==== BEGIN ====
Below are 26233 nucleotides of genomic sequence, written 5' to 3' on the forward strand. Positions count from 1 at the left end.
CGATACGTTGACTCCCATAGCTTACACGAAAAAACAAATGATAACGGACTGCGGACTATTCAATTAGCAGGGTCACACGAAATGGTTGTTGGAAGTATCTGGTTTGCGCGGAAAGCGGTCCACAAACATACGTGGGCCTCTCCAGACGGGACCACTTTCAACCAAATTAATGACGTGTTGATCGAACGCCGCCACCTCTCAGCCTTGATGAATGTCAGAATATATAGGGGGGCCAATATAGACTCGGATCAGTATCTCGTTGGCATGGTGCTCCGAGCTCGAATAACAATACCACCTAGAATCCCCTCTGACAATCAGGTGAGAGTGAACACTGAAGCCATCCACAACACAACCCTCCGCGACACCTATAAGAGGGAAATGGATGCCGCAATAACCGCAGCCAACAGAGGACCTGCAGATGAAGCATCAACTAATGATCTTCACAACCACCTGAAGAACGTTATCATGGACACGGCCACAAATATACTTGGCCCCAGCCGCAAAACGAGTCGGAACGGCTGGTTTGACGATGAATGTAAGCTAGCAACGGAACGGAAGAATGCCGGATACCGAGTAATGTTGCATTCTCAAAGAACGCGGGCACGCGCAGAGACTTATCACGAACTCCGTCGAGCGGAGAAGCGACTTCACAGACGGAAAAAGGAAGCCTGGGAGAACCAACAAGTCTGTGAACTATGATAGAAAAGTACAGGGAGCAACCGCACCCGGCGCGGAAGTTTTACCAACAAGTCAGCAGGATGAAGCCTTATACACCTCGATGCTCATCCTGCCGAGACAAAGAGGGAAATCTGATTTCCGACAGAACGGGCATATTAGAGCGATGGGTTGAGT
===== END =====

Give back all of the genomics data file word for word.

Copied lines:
Below are 26233 nucleotides of genomic sequence, written 5' to 3' on the forward strand. Positions count from 1 at the left end.
CGATACGTTGACTCCCATAGCTTACACGAAAAAACAAATGATAACGGACTGCGGACTATTCAATTAGCAGGGTCACACGAAATGGTTGTTGGAAGTATCTGGTTTGCGCGGAAAGCGGTCCACAAACATACGTGGGCCTCTCCAGACGGGACCACTTTCAACCAAATTAATGACGTGTTGATCGAACGCCGCCACCTCTCAGCCTTGATGAATGTCAGAATATATAGGGGGGCCAATATAGACTCGGATCAGTATCTCGTTGGCATGGTGCTCCGAGCTCGAATAACAATACCACCTAGAATCCCCTCTGACAATCAGGTGAGAGTGAACACTGAAGCCATCCACAACACAACCCTCCGCGACACCTATAAGAGGGAAATGGATGCCGCAATAACCGCAGCCAACAGAGGACCTGCAGATGAAGCATCAACTAATGATCTTCACAACCACCTGAAGAACGTTATCATGGACACGGCCACAAATATACTTGGCCCCAGCCGCAAAACGAGTCGGAACGGCTGGTTTGACGATGAATGTAAGCTAGCAACGGAACGGAAGAATGCCGGATACCGAGTAATGTTGCATTCTCAAAGAACGCGGGCACGCGCAGAGACTTATCACGAACTCCGTCGAGCGGAGAAGCGACTTCACAGACGGAAAAAGGAAGCCTGGGAGAACCAACAAGTCTGTGAACTATGATAGAAAAGTACAGGGAGCAACCGCACCCGGCGCGGAAGTTTTACCAACAAGTCAGCAGGATGAAGCCTTATACACCTCGATGCTCATCCTGCCGAGACAAAGAGGGAAATCTGATTTCCGACAGAACGGGCATATTAGAGCGATGGGTTGAGT